spring planting season
I have never been so acutely aware of planting season as in this year during which I am not planting. Seeing the most fabulous by-the-moon planting day come and go Monday left me anxious and jittery, to tell the truth. When that happens I back off one notch from literal and do something related but vicarious like sending seed to someone ready to plant or consulting with a new seed grower.
I dropped by Dave Smith’s back-corner post office at Mendocino Book Company in Ukiah to give him a printed-out list of the seed packets I brought in last week (That’s a picture of the homemade seed rack – another rack can be found at Weathertop Nursery in Laytonville). He took one look at the inventory list and said, “I guess you’ve got a lot of time on your hands now.” Dave carried Laughing Frog seeds at his now-retired Mulligan Books and Seeds, but somehow we managed without ever writing anything down. Usually at least one of us would remember what was what, and if not we laughed about it and improvised. It was lovely. As is this current phase in which I have time to make fabric seed racks and keep track of details like what tomato is the most popular (the answer to that so far this year is Greek Asimina, closely followed by Cherokee Chocolate).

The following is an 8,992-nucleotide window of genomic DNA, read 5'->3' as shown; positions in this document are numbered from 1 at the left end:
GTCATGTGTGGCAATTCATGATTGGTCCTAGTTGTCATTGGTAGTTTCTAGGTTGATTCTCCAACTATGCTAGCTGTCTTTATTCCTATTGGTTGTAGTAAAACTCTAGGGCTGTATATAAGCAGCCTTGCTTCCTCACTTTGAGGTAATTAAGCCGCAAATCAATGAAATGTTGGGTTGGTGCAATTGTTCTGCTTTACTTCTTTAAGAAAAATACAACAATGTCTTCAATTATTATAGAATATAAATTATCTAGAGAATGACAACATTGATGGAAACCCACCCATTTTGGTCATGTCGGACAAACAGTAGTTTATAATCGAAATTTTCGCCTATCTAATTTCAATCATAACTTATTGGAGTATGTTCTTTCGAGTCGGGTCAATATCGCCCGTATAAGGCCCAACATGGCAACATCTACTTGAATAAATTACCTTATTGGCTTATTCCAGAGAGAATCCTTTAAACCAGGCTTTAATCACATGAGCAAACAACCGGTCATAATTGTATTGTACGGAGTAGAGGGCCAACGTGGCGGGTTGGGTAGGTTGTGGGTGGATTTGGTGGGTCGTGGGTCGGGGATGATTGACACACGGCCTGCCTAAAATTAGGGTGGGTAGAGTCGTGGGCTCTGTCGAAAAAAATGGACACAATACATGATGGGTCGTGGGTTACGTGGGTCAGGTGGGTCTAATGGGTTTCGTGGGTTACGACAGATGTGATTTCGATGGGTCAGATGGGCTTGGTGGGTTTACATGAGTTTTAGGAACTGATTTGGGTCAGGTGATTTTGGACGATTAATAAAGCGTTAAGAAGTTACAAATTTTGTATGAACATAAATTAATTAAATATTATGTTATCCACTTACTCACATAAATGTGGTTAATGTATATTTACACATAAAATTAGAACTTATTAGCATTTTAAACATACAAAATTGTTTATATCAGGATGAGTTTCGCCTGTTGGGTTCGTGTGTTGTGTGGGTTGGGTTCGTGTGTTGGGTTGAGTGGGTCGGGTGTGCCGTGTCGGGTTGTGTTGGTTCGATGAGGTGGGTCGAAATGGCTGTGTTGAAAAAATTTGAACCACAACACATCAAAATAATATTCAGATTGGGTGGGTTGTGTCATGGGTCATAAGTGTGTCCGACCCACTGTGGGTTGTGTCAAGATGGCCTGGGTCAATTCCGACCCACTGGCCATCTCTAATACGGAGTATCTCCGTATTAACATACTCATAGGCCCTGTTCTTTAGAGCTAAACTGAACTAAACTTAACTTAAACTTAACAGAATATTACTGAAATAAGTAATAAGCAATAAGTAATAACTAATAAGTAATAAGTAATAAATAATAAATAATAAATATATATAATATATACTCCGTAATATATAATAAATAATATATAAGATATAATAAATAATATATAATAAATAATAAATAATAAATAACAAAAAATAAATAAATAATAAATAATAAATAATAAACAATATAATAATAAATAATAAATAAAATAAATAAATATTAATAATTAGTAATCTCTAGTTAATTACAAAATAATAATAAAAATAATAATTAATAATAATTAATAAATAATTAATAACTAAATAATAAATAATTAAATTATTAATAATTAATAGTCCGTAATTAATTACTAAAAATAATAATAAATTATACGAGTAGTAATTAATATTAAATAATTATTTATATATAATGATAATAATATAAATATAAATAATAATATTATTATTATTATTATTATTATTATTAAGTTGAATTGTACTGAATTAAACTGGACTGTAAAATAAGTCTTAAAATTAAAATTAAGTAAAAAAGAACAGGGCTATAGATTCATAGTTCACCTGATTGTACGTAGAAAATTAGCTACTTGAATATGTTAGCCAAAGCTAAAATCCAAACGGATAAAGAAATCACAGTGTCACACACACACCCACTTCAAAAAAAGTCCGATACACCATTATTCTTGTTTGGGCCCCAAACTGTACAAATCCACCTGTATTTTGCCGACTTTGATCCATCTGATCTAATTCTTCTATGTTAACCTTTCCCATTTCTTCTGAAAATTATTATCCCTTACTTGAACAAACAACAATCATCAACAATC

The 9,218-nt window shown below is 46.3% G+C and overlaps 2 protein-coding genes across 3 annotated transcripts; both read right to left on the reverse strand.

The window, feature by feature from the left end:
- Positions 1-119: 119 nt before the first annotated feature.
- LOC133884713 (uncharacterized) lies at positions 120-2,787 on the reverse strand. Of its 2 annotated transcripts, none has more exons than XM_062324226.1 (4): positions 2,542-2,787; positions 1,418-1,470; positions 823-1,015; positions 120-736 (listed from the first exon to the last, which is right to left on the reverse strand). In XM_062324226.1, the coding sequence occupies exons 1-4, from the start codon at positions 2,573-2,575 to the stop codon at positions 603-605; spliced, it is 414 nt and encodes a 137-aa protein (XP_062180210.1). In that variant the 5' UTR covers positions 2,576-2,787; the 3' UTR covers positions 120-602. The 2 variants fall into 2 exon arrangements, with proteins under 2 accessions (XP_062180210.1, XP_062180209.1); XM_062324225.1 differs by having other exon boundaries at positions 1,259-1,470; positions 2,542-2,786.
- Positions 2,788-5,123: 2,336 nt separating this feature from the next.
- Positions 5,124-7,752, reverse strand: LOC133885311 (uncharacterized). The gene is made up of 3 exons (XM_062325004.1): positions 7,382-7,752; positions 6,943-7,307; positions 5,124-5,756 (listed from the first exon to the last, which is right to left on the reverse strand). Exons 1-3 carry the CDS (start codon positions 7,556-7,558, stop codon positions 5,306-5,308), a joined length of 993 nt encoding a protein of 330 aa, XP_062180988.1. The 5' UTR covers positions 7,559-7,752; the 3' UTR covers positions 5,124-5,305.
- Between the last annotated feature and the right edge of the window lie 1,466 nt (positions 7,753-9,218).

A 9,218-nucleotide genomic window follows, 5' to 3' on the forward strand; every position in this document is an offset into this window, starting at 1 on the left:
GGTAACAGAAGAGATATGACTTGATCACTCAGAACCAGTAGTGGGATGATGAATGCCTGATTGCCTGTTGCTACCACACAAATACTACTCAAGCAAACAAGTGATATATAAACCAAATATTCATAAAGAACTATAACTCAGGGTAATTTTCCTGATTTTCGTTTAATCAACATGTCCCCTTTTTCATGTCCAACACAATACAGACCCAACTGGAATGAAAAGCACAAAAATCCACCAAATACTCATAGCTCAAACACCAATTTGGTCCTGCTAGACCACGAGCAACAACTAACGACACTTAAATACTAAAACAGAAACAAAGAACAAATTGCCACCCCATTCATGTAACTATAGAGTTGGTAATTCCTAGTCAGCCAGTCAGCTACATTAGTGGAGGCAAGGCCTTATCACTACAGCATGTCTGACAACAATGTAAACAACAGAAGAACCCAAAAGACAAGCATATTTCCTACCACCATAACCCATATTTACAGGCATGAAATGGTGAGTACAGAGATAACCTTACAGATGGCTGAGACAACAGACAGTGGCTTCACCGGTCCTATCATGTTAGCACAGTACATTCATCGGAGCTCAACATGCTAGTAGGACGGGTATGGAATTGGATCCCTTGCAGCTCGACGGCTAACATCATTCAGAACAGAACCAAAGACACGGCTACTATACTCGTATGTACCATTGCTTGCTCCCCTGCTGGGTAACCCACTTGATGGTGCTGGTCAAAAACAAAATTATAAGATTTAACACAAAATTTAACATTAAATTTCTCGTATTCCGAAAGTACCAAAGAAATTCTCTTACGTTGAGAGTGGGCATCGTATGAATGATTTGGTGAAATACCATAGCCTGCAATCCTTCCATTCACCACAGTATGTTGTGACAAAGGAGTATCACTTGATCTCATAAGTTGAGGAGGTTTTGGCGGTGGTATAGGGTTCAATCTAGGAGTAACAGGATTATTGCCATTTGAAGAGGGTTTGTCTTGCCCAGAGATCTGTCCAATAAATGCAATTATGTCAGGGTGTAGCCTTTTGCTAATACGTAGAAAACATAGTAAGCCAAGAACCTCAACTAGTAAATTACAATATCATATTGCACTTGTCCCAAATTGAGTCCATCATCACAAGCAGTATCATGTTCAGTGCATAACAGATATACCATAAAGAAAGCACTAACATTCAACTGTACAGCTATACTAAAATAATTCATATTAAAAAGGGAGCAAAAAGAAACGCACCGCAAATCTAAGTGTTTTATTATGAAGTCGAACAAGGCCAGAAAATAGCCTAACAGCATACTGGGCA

For me the key to peace of mind this spring lies in accepting the gifts I’m being given, in bringing my attention back to those gifts every time I wander into the territory of loss. I love consulting with gardeners and farmers about growing for seed, I’m happy to be able to share the seed for great varieties I’m not growing this year – and, full disclosure here, I do have a tiny garden, right now mainly of transplanted Japanese Bunching Onion, and the year-old plants are sending up flower stalks this week.
If you’re reading this and want some encouragement or information about growing a vegetable variety for seed this year, you know I’ve got the time…